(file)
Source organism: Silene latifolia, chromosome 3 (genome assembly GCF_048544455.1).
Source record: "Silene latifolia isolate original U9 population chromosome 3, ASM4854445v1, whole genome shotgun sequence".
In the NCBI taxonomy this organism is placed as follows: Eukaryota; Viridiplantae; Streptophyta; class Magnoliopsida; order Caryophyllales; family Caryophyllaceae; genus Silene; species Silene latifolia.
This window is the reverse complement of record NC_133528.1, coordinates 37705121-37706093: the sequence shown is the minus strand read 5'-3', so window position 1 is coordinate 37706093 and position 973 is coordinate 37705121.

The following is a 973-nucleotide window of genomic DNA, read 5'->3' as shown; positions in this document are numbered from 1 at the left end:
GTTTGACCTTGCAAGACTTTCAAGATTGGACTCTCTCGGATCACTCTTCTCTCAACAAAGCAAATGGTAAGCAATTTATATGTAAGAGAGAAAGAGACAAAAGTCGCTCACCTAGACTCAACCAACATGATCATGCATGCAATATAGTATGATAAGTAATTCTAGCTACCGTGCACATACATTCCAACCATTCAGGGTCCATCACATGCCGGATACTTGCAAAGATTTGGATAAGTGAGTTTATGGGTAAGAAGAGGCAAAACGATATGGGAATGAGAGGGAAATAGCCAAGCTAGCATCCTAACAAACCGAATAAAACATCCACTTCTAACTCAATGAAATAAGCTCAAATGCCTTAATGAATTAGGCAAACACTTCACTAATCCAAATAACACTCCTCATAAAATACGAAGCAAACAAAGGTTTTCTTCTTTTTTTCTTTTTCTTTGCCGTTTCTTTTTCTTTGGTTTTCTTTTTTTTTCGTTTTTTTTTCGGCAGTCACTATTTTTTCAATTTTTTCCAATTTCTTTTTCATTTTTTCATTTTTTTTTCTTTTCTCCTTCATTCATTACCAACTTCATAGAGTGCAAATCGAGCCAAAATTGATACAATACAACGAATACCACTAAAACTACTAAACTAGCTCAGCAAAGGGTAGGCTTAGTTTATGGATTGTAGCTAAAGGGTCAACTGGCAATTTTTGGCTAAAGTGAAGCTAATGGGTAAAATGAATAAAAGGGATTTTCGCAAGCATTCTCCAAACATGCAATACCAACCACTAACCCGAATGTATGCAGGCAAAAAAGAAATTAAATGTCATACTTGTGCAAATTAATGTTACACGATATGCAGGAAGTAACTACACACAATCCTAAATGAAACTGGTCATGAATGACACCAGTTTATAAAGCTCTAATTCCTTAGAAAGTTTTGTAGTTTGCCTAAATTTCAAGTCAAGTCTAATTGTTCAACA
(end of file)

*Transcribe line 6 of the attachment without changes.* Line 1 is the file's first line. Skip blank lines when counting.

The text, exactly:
GTTTGACCTTGCAAGACTTTCAAGATTGGACTCTCTCGGATCACTCTTCTCTCAACAAAGCAAATGGTAAGCAATTTATATGTAAGAGAGAAAGAGACAAAAGTCGCTCACCTAGACTCAACCAACATGATCATGCATGCAATATAGTATGATAAGTAATTCTAGCTACCGTGCACATACATTCCAACCATTCAGGGTCCATCACATGCCGGATACTTGCAAAGATTTGGATAAGTGAGTTTATGGGTAAGAAGAGGCAAAACGATATGGGAATGAGAGGGAAATAGCCAAGCTAGCATCCTAACAAACCGAATAAAACATCCACTTCTAACTCAATGAAATAAGCTCAAATGCCTTAATGAATTAGGCAAACACTTCACTAATCCAAATAACACTCCTCATAAAATACGAAGCAAACAAAGGTTTTCTTCTTTTTTTCTTTTTCTTTGCCGTTTCTTTTTCTTTGGTTTTCTTTTTTTTTCGTTTTTTTTTCGGCAGTCACTATTTTTTCAATTTTTTCCAATTTCTTTTTCATTTTTTCATTTTTTTTTCTTTTCTCCTTCATTCATTACCAACTTCATAGAGTGCAAATCGAGCCAAAATTGATACAATACAACGAATACCACTAAAACTACTAAACTAGCTCAGCAAAGGGTAGGCTTAGTTTATGGATTGTAGCTAAAGGGTCAACTGGCAATTTTTGGCTAAAGTGAAGCTAATGGGTAAAATGAATAAAAGGGATTTTCGCAAGCATTCTCCAAACATGCAATACCAACCACTAACCCGAATGTATGCAGGCAAAAAAGAAATTAAATGTCATACTTGTGCAAATTAATGTTACACGATATGCAGGAAGTAACTACACACAATCCTAAATGAAACTGGTCATGAATGACACCAGTTTATAAAGCTCTAATTCCTTAGAAAGTTTTGTAGTTTGCCTAAATTTCAAGTCAAGTCTAATTGTTCAACA